What is the Significance of Breast Milk?

*slight spoilers for Toni Morrison’s Song of Solomon*

When first reading Toni Morrison’s Beloved, I tried my best to be a good Nabokovian reader and approach the novel as something brand new, but as the story progressed, I couldn’t help myself from drawing similarities between Beloved and Song of Solomon, another acclaimed novel of Morrison’s.

Not only do the novels have similar storytelling techniques and sentence structures, but they even share several central themes and motifs. Both novels have roots in slavery, even though they are both set in post-slavery America and have central characters who were born into freedom. Milkman, the great-grandson of a slave, tries to uncover his family history, whereas Sethe, a former slave, tries to hide her past as a slave from her children. 

There was one particular motif that I was quite surprised to find in both novels: breast milk. In Song of Solomon, Macon Dead III is given the nickname “Milkman” because when he was four years old, he was caught by a neighbor breastfeeding from his mother. His mother breastfeeds him for such a long time because it is the only physical intimacy she has with another human being. Their community views the exchange of breast milk between Milkman and his mother as inappropriate and incestual. In contrast, in Beloved, breastfeeding is seen as the ultimate expression of maternal love in an intimate and affectionate but not sexual way. 

“All I knew was I had to get my milk to my baby girl. Nobody was going to nurse her like me. Nobody was going to get it to her fast enough, or take it away when she had enough and didn’t know it. Nobody knew that she couldn’t pass her air if you held her up on your shoulder, only if she was lying on my knees. Nobody knew that but me and nobody had her milk but me” (19).

In Beloved, milk symbolizes a mother’s love, yet in Song of Solomon, it represents a mother’s impure desires. In both cases, the mother’s milk provides nourishment to the children, but the intentions are completely different. I find that Morrison’s ability to use different connotations of motifs interchangeably across books is the most sophisticated form of symbolism there is. Is Nabokovian reading really the best way of reading if it prevents people from making connections like this, or did making this connection somehow negatively impact my reading of Beloved?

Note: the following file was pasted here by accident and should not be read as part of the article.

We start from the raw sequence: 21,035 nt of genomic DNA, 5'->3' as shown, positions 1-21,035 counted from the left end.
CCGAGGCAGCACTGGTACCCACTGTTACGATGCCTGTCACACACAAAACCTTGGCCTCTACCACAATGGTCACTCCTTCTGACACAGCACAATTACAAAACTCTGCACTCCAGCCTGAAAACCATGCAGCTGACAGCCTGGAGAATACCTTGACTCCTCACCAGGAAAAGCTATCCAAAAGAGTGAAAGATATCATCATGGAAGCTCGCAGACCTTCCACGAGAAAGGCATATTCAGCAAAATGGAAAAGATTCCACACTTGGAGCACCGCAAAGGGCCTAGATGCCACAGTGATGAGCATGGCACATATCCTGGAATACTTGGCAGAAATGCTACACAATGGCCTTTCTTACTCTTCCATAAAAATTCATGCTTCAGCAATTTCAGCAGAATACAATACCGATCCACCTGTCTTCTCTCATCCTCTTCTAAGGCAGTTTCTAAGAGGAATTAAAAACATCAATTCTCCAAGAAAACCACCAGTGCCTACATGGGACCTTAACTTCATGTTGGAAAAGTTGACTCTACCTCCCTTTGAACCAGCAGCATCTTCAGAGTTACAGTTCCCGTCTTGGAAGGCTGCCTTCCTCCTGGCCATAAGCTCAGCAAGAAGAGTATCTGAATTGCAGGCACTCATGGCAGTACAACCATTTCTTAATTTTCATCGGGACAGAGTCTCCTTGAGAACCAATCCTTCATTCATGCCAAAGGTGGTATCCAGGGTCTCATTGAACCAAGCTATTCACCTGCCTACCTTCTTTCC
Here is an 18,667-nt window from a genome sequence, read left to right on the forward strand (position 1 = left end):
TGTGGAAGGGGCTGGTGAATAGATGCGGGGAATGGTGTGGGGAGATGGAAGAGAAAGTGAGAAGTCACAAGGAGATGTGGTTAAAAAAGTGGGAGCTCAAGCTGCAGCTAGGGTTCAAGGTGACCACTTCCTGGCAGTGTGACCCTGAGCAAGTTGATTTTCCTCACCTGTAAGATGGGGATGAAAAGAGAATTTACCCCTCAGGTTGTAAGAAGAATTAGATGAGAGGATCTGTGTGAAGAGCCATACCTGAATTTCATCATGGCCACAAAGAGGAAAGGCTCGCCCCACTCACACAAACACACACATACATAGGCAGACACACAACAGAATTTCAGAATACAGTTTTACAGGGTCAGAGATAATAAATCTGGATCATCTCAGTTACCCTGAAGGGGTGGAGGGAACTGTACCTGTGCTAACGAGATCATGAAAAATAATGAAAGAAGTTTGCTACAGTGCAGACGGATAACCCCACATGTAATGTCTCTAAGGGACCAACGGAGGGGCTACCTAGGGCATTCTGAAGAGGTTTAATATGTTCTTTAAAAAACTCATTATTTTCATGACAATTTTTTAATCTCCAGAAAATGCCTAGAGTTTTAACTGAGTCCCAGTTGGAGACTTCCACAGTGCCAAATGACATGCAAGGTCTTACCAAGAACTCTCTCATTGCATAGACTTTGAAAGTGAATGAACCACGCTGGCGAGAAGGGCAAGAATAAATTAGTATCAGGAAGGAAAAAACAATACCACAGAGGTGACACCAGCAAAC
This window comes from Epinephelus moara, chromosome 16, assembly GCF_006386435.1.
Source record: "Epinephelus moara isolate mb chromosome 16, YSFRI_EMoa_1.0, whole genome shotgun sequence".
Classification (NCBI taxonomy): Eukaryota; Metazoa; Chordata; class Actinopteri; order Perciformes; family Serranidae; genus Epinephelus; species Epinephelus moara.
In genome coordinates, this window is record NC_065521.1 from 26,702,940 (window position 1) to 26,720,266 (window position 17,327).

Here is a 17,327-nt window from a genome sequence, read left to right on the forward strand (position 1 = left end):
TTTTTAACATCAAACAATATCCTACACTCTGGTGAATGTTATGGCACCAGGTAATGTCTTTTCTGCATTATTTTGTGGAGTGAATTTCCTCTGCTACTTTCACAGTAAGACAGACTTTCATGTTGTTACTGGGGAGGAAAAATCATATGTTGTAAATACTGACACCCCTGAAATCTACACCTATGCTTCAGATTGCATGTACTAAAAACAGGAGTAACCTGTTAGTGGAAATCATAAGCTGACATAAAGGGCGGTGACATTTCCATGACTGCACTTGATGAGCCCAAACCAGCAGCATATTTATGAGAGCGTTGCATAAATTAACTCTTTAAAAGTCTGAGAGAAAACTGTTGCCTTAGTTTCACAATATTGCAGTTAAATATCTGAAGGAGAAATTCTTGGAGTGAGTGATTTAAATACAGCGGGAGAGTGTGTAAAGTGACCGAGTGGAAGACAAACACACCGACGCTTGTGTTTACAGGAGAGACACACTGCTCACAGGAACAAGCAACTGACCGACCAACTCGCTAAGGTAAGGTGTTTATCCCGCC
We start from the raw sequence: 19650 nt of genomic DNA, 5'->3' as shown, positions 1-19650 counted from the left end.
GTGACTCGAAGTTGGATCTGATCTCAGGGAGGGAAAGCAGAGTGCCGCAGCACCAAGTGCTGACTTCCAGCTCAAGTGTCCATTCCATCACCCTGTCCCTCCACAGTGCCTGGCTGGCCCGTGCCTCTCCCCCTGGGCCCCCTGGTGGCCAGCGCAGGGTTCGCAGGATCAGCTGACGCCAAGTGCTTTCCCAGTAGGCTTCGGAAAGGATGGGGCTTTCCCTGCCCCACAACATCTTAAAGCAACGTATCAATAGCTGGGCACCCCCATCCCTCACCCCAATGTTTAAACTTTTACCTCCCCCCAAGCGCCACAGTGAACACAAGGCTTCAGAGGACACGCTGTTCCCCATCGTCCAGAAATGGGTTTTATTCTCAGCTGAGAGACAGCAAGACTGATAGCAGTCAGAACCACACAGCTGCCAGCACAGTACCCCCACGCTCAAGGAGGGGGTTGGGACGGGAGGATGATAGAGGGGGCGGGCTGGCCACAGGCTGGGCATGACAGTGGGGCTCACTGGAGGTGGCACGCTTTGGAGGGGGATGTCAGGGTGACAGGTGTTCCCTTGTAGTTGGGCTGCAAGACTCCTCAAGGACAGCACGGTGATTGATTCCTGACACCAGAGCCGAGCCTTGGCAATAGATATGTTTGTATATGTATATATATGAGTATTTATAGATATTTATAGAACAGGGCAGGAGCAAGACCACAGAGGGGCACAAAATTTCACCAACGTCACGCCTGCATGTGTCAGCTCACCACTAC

What’s the Point of the Vignettes?

Throughout Saeed and Nadia’s story, seemingly unrelated vignettes interrupt the storyline, just for the plot to be picked up again within a few pages. It was not until a few chapters in that I realized that each vignette portrayed a different experience with the magical doors that Saeed and Nadia would eventually travel through. Still, I could not quite comprehend why Hamid felt the need to diverge from the storyline so frequently. Perhaps it is because each vignette not only provides a different perspective of the migrant experience but also helps further the plot by serving as a parallel to Saeed and Nadia’s story.

The vignettes paint migration as not just a means of escaping war and peril but as an opportunity to find the ideal life for oneself. A man in England contemplates suicide before discovering a door to Namibia and creating a new life for himself there. Regardless of how geographically desirable a location may seem, suffering can always find a way to manifest itself. Hamid depicts migration as a tool to break free from both physical and mental suffering and suggests that we are not as bound to our locations of origin as we may believe we are. In another vignette, an old man from Brazil finds love in Amsterdam and brings his Dutch love interest back to Rio de Janeiro for a visit. The nomadic lifestyle that these doors provide is what allowed the two men to discover their love for each other.

Nadia and Saeed could have had a stable life in England, but they both felt incomplete and were inclined to relocate once again to Marin, California. Through the vignettes and Saeed and Nadia’s journey, Hamid communicates that the reason for migrating can be as grave as fleeing for one’s life and can be as simple as craving new experiences.